Cecil B. de Mille


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De Mille, Cecil B. (Blount)

(1881–1959) film director; born in Ashfield, Mass. He made his Broadway acting debut in 1900. As a director, he made the first Hollywood picture, The Squaw Man (1914) becoming the creative force behind Paramount and a major contributor to Hollywood's rise to eminence. He became the master of the film spectacle, with moral themes enlivened by violence and sex. Two of his greatest triumphs were The Ten Commandments (1923 and remade in 1956) and The Greatest Show on Earth (1952). In addition to producing and directing at least 70 films (and being involved in many others), he directed and hosted "Lux Radio Theatre" (1936–45), which featured adaptations of movies and plays.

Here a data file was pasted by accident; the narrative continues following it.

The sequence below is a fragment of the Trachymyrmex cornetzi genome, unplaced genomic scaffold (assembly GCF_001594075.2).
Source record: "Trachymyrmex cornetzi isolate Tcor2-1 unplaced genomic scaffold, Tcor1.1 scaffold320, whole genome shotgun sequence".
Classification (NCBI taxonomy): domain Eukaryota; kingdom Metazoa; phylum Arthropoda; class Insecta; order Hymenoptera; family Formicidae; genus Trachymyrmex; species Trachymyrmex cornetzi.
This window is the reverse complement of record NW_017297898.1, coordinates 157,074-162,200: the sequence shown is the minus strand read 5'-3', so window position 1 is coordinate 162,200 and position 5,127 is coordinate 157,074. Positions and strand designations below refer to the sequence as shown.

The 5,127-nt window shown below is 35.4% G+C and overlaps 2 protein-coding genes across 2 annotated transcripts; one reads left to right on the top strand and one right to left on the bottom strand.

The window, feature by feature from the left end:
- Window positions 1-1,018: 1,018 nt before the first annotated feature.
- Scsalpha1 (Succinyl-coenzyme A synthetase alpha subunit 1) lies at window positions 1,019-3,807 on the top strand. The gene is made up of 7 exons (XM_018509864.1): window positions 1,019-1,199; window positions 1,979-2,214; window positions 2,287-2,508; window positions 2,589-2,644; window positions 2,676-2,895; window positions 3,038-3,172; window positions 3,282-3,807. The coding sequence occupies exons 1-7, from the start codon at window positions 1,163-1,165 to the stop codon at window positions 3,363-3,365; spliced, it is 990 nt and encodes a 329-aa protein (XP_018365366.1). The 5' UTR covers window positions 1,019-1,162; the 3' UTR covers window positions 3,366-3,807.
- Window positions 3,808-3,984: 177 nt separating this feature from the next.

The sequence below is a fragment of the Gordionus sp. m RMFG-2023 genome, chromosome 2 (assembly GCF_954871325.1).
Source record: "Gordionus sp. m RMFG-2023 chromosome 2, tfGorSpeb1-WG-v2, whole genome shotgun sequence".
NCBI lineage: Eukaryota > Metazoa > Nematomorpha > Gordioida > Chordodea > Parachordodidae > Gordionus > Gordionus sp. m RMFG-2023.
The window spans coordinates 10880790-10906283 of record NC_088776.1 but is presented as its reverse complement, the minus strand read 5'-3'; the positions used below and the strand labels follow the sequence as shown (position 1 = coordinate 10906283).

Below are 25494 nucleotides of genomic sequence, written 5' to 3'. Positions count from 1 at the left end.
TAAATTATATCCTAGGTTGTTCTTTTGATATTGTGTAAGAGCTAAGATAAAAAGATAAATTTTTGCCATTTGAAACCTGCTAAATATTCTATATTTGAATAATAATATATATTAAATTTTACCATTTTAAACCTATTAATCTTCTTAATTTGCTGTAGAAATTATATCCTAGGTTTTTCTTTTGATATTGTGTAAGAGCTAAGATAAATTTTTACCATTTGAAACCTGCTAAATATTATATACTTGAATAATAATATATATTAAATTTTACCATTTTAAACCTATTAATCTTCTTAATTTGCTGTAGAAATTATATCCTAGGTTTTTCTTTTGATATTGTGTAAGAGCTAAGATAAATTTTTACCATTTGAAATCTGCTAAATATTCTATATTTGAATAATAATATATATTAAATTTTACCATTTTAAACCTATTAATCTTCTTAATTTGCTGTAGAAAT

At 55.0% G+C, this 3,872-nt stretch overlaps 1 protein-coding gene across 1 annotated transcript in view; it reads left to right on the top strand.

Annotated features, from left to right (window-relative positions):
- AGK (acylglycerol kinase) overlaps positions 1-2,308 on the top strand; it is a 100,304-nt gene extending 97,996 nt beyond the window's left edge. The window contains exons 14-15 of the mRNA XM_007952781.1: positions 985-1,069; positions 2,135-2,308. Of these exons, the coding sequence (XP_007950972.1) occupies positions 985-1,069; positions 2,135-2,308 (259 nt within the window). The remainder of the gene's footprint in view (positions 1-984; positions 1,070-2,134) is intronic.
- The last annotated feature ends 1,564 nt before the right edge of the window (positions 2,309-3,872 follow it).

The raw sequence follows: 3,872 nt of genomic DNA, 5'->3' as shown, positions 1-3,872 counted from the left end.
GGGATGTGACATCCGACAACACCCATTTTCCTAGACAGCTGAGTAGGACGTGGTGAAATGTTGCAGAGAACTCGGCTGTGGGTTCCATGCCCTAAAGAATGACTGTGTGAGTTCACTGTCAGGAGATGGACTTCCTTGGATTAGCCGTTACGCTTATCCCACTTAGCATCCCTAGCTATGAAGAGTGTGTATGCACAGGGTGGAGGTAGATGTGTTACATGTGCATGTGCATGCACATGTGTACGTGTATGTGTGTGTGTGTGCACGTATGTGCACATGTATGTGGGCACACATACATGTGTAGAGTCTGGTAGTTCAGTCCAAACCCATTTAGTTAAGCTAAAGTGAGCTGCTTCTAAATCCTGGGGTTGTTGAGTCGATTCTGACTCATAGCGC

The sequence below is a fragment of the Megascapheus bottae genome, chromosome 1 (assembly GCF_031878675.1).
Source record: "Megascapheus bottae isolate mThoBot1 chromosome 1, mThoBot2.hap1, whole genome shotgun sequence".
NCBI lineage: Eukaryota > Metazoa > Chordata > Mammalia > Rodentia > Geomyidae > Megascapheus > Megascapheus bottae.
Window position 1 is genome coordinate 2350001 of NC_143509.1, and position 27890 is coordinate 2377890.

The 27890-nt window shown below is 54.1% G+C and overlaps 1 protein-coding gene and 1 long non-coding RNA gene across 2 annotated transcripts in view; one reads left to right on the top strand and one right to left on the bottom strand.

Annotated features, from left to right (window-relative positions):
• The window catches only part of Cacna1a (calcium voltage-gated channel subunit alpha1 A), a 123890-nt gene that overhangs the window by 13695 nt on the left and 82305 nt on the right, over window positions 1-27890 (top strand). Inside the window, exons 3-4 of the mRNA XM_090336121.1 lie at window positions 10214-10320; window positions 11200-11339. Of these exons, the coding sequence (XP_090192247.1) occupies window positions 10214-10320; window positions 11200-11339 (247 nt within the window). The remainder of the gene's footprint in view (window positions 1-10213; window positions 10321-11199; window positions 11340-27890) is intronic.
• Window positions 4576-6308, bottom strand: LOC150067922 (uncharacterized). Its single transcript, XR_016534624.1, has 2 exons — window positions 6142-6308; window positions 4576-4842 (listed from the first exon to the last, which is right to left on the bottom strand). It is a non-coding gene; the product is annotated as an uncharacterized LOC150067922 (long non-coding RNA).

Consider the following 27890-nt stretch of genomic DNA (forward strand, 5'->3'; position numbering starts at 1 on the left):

The Cambridge Dictionary of American Biography, by John S. Bowman. Copyright © Cambridge University Press 1995. Reproduced with permission.